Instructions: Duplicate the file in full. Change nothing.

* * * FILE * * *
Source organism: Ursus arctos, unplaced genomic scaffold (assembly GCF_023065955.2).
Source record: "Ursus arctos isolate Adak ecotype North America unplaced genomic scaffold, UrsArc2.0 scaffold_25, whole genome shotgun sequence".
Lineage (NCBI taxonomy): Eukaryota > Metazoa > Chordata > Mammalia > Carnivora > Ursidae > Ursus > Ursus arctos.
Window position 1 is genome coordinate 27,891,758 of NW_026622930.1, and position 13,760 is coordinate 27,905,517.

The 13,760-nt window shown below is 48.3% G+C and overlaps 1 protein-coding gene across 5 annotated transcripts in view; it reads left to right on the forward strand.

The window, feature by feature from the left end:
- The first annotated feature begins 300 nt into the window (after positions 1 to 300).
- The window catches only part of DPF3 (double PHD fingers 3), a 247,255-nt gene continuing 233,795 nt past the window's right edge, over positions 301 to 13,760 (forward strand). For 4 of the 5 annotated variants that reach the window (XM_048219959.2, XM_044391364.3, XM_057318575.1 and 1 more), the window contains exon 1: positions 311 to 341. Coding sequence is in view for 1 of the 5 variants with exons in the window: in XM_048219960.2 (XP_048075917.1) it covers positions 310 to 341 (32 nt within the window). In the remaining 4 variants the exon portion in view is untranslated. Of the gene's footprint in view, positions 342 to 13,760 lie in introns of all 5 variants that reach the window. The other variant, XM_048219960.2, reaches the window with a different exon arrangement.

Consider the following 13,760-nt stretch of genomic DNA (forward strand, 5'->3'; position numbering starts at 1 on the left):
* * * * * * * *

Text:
Source organism: Ursus arctos, unplaced genomic scaffold (assembly GCF_023065955.2).
Source record: "Ursus arctos isolate Adak ecotype North America unplaced genomic scaffold, UrsArc2.0 scaffold_25, whole genome shotgun sequence".
Lineage (NCBI taxonomy): Eukaryota > Metazoa > Chordata > Mammalia > Carnivora > Ursidae > Ursus > Ursus arctos.
Window position 1 is genome coordinate 27,891,758 of NW_026622930.1, and position 13,760 is coordinate 27,905,517.

The 13,760-nt window shown below is 48.3% G+C and overlaps 1 protein-coding gene across 5 annotated transcripts in view; it reads left to right on the forward strand.

The window, feature by feature from the left end:
- The first annotated feature begins 300 nt into the window (after positions 1 to 300).
- The window catches only part of DPF3 (double PHD fingers 3), a 247,255-nt gene continuing 233,795 nt past the window's right edge, over positions 301 to 13,760 (forward strand). For 4 of the 5 annotated variants that reach the window (XM_048219959.2, XM_044391364.3, XM_057318575.1 and 1 more), the window contains exon 1: positions 311 to 341. Coding sequence is in view for 1 of the 5 variants with exons in the window: in XM_048219960.2 (XP_048075917.1) it covers positions 310 to 341 (32 nt within the window). In the remaining 4 variants the exon portion in view is untranslated. Of the gene's footprint in view, positions 342 to 13,760 lie in introns of all 5 variants that reach the window. The other variant, XM_048219960.2, reaches the window with a different exon arrangement.

Consider the following 13,760-nt stretch of genomic DNA (forward strand, 5'->3'; position numbering starts at 1 on the left):